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If You Are Considering CAM for Menopausal Symptoms

Although there is very little scientific evidence to support the effectiveness of CAM¹ therapies for menopausal symptoms, it is possible that some CAM therapies may provide some relief to women during the menopausal transition. Here are two important points to keep in mind if you are considering these therapies:

  • Tell your health care providers about any complementary and alternative practices you use. Give them a full picture of what you do to manage your health. This will help ensure coordinated and safe care.
  • "Natural" does not automatically mean "safe." As noted earlier, botanical and other dietary supplements can interact with each other and with prescription and over-the-counter drugs, affecting how the body reacts. Supplements can pose other safety issues as well. Some have been found to be contaminated, contain unlabeled ingredients, or have different amounts of ingredients than are listed on the label.
Women who are looking for alternatives to MHT should be aware that CAM therapies are not their only option. Certain lifestyle changes can contribute to healthy aging, including during the menopausal transition. For example, quitting smoking, eating a healthy diet, and exercising regularly have been shown to reduce the risks of heart disease and osteoporosis.

NCCAM Research on CAM for Menopausal Symptoms

NCCAM supports a number of studies on CAM treatments (such as botanicals and mind-body practices) for menopausal symptoms, as do some of the other institutes and centers at NIH. Recent examples of NCCAM-funded projects include:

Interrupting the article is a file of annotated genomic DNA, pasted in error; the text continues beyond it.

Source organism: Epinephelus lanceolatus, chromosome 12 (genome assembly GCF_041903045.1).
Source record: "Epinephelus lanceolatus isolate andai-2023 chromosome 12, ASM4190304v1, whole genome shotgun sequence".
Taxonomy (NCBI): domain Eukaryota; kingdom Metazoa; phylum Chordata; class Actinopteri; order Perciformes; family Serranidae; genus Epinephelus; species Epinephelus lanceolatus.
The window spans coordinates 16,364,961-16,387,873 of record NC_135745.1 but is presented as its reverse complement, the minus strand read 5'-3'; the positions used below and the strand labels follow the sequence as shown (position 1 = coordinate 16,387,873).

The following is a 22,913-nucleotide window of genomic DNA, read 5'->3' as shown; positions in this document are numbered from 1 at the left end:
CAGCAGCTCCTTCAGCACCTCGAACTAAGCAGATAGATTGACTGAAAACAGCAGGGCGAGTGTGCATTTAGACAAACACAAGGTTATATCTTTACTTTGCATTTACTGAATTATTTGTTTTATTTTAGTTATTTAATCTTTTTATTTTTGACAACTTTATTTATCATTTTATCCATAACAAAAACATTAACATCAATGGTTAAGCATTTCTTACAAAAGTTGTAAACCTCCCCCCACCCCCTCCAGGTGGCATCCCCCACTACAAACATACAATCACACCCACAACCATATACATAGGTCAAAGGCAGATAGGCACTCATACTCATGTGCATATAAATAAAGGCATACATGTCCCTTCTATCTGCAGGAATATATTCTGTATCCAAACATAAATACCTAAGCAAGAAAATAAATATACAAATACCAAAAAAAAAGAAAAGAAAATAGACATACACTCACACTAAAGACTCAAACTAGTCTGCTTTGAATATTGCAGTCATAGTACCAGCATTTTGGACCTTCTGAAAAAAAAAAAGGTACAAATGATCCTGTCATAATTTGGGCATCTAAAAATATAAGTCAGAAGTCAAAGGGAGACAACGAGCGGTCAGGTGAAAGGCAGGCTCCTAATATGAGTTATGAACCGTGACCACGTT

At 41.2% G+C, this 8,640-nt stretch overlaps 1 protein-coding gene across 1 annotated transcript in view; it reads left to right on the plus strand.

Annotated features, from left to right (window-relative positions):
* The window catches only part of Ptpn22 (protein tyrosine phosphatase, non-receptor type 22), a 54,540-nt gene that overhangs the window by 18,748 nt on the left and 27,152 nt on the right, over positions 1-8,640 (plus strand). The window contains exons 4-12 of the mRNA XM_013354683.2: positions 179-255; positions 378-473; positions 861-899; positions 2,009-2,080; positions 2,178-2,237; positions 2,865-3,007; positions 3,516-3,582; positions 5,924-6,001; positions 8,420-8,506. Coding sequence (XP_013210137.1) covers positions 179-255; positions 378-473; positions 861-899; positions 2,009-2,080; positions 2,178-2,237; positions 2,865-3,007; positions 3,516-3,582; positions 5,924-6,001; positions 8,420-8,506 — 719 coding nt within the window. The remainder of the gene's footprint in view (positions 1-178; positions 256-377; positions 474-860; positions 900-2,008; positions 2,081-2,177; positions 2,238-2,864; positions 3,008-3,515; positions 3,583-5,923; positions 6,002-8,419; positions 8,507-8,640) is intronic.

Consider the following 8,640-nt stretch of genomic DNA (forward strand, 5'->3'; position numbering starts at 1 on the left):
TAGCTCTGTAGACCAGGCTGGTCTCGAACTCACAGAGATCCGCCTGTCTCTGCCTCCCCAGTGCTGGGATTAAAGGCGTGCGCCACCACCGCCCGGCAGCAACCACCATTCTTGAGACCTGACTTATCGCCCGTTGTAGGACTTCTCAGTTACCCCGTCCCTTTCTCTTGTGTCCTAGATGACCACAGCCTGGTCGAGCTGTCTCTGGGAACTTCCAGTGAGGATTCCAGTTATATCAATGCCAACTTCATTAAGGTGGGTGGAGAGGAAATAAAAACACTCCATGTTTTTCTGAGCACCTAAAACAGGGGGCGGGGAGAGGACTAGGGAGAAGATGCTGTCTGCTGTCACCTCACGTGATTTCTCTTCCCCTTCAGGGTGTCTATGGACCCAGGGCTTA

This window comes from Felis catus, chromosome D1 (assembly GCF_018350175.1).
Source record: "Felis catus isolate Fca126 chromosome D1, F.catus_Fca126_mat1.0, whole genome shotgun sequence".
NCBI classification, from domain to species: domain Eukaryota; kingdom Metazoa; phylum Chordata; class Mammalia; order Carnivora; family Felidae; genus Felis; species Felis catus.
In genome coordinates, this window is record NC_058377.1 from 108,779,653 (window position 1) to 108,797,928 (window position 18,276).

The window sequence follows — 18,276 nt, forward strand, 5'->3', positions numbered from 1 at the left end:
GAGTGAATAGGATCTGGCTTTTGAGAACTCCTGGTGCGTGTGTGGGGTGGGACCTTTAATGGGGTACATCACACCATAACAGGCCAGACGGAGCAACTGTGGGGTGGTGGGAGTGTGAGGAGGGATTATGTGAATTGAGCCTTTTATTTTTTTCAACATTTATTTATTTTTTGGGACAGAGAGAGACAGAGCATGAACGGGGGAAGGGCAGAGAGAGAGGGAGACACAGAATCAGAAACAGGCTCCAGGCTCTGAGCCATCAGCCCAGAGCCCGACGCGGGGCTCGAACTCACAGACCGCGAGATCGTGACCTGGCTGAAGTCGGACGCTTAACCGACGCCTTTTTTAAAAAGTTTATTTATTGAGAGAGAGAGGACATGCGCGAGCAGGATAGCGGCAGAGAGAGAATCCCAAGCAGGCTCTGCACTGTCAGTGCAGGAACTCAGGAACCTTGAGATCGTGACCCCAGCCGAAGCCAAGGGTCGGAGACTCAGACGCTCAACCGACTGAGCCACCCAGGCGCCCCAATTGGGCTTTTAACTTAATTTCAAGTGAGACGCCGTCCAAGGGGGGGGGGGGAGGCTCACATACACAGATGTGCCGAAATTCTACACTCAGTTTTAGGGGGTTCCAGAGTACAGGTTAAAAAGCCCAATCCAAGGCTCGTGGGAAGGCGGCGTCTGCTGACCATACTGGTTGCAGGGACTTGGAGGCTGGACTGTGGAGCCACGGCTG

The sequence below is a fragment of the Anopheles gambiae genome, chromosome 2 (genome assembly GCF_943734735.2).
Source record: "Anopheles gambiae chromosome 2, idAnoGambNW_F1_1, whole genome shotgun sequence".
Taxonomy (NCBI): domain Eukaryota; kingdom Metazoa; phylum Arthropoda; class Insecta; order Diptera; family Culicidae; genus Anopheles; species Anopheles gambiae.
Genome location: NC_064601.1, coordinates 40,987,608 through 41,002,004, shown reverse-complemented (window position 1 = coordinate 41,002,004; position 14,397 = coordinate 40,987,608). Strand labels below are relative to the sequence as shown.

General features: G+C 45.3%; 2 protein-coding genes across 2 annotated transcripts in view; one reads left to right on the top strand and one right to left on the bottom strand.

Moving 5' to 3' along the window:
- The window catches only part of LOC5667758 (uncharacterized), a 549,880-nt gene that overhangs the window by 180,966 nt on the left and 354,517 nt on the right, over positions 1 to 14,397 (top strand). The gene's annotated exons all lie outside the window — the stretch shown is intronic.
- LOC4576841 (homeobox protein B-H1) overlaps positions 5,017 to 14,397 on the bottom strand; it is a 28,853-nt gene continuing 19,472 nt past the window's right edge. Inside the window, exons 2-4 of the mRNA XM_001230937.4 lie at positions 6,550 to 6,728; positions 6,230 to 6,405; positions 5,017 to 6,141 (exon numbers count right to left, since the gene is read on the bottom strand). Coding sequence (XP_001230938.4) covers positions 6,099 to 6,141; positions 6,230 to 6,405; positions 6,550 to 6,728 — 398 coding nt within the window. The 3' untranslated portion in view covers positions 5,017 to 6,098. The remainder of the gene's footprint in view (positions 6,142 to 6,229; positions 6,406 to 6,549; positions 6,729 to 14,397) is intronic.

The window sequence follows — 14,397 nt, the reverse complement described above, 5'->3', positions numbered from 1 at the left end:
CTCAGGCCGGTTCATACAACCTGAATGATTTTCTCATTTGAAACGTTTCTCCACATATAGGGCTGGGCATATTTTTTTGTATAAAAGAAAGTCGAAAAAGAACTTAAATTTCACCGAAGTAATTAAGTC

• An initiative to improve measures of hot flashes, which is expected to add to the understanding of hot flashes and to aid future clinical studies
  • A study of whether black cohosh can help with the anxiety that may be experienced as a symptom of menopause
  • A study to identify botanicals from Central America that have been used by the native population for menopausal symptoms and to develop and test standardized extracts from these plants
  • Several studies looking at the effect of acupuncture on the recurrence and severity of hot flashes in postmenopausal women and others who may suffer from hot flashes, such as men being treated for prostate cancer
  • A study to determine the effects of mindfulness-based stress reduction (a type of meditation) on hot flashes in menopausal women
  • A study to understand how soy supplements might affect hot flashes and night sweats.

In addition, NCCAM and other NIH components are cofunding an initiative to establish a network of research centers looking at potential new treatments for menopausal symptoms.

¹ - Complementary and alternative medicine (CAM)


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